A First Look at Maize Markets and Demographics among Conservation Agriculture Adopters and Non Adopters in Mozambique
W.E. McNair; D.M. Lambert; M.D. Wilcox; N. Eash; C. Thierfelder
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Description: Mozambique has 1.4 million hectares of arable land suitable for producing maize. Average yields are low (920 kg/ha in 2008 (FAOSTAT). The livelihoods of most families depend on small-scale agriculture. Maize is the main staple and accounts for most of the population’s caloric intake.
On average smallholder farmers are 2.4 hectares in area. Most fields are prepared using hoes. Crop residues are commonly burned to clear land. Despite government efforts to promote conservation measures such as planting maize on ridges perpendicular to slopes, soil erosion remains a problem. Erosion of Mozambique’s arable lands will likely accelerate as production intensifies to meet growing food demand.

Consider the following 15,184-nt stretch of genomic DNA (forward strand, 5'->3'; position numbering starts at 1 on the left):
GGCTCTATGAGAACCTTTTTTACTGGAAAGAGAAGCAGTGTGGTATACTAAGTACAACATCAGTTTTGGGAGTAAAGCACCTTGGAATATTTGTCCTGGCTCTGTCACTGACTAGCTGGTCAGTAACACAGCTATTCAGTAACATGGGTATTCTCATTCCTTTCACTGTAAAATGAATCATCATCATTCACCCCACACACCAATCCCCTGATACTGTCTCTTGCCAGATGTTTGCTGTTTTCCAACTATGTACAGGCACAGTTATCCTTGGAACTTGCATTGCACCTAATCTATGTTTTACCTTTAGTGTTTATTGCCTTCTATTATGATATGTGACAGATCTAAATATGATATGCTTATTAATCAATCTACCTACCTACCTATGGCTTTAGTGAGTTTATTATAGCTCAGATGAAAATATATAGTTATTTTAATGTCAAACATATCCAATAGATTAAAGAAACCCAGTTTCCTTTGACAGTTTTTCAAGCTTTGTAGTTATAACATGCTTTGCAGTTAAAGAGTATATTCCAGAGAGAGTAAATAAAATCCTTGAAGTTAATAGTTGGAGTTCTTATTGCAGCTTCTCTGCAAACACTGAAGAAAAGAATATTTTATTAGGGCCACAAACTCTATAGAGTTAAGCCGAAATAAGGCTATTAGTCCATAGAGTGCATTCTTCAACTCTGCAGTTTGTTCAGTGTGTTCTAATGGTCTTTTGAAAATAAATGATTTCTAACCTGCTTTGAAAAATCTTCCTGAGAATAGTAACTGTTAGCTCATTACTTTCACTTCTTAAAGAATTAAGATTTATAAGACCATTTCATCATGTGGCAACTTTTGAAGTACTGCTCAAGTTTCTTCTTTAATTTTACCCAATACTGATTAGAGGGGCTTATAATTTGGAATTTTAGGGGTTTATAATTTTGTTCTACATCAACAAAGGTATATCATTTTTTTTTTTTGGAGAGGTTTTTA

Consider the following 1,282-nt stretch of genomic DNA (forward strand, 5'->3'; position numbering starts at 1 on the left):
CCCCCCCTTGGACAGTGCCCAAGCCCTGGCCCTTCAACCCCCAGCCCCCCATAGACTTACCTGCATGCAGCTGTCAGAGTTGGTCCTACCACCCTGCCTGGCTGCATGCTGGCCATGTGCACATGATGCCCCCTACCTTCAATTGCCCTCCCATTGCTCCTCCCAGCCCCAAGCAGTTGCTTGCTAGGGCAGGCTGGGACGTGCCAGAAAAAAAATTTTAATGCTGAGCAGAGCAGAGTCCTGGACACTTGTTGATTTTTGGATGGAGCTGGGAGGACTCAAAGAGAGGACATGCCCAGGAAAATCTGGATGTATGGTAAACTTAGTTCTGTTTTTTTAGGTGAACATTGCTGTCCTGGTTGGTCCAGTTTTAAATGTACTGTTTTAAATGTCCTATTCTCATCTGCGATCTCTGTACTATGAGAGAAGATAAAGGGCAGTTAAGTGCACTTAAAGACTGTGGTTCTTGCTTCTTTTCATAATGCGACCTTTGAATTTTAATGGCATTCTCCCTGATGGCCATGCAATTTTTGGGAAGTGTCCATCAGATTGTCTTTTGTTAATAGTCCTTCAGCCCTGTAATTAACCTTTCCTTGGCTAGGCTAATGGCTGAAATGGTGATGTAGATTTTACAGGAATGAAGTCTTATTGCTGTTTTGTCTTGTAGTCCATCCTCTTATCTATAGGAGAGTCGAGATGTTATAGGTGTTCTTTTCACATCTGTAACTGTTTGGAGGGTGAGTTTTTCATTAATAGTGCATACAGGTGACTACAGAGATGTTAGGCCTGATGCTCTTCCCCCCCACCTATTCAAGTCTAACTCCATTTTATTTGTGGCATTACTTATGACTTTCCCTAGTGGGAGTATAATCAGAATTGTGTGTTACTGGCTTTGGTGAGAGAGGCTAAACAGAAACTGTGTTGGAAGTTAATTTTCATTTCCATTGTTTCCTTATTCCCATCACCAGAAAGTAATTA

Ongoing efforts by The International Maize and Wheat Improvement Center (CIMMYT), the USAID, and other non-government agencies focus on adapting and smallholder farmer adoption of Conservation Agriculture (CA) technologies to agroecological environments in Mozambique to meet demand for food in a sustainable way.
The main tenets of Conservation Agriculture (CA) are: (1) minimizing soil disturbance, (2) maintaining residue on soil surface, and (3) mixing/rotating crops. While agronomic findings clearly suggest that yields are higher and soil quality is improved when fields are managed using CA, we are just beginning to understand how better yields translate into higher incomes, access to markets, and the differential impacts these factors have on gender equity and household well-being.